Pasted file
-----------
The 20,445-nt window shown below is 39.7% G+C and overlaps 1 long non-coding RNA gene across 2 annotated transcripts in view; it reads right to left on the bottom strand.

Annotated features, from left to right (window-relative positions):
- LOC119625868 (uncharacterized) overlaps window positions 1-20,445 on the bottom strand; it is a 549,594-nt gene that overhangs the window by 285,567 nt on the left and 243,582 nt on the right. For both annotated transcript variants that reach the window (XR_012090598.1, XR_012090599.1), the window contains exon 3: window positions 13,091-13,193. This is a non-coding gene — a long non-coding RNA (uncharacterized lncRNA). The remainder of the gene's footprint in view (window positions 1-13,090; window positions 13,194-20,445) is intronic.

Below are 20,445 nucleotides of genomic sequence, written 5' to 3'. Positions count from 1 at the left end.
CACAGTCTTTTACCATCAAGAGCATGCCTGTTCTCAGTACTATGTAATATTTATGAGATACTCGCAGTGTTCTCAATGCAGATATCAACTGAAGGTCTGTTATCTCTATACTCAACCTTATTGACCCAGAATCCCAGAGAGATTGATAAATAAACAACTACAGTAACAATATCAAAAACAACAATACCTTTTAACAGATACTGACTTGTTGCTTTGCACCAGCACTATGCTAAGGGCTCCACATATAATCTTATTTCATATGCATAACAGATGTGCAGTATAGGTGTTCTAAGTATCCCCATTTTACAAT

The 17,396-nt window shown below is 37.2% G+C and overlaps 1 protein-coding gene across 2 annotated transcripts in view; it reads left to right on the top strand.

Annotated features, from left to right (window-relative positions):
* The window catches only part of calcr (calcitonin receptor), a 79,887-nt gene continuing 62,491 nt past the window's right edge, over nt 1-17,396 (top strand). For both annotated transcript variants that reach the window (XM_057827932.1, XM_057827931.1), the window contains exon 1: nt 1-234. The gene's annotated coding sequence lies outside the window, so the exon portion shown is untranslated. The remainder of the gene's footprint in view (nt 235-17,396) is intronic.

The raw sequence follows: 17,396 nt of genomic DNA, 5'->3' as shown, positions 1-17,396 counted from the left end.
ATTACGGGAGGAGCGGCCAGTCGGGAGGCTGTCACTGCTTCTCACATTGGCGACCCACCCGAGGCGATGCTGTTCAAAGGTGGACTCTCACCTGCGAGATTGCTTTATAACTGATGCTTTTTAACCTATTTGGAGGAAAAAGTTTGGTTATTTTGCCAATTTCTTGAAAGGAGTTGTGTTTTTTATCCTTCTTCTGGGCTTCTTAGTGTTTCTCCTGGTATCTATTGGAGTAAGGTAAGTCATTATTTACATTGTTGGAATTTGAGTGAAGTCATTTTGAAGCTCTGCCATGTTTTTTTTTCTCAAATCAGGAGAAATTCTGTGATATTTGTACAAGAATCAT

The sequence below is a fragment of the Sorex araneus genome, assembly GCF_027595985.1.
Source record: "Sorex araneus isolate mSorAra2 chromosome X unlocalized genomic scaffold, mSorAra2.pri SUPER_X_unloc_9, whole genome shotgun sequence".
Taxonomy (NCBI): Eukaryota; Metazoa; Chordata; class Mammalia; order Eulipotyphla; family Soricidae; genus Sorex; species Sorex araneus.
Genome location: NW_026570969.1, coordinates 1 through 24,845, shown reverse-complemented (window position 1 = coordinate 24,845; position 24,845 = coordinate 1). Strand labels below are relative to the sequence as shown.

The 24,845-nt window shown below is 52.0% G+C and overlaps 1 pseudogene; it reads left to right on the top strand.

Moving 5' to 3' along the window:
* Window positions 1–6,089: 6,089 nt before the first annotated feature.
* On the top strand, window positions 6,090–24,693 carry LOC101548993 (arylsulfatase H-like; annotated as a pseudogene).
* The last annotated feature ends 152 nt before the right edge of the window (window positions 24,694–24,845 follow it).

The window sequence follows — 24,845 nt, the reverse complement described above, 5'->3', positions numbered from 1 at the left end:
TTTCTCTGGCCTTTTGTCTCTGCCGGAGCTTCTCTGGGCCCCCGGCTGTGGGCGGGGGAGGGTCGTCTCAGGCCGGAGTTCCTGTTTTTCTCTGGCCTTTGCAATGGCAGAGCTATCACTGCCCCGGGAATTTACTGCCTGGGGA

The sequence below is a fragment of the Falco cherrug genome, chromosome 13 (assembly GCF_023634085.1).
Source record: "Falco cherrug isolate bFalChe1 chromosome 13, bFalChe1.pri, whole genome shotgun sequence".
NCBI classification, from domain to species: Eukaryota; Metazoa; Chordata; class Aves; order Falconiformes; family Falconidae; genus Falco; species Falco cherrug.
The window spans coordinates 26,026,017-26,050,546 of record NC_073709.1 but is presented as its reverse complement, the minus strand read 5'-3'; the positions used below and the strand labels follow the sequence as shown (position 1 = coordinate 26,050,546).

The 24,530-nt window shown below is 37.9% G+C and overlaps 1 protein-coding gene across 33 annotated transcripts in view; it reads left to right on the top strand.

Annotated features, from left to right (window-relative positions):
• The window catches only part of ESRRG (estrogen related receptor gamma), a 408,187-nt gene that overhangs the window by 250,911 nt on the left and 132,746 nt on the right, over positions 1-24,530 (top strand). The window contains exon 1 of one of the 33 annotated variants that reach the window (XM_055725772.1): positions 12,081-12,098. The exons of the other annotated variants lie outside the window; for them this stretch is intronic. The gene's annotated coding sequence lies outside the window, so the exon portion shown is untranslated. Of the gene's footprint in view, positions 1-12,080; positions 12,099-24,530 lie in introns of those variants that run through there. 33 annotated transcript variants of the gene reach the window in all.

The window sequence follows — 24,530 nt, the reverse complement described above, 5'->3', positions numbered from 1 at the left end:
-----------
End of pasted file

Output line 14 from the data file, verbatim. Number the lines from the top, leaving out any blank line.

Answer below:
Genome location: NW_026570969.1, coordinates 1 through 24,845, shown reverse-complemented (window position 1 = coordinate 24,845; position 24,845 = coordinate 1). Strand labels below are relative to the sequence as shown.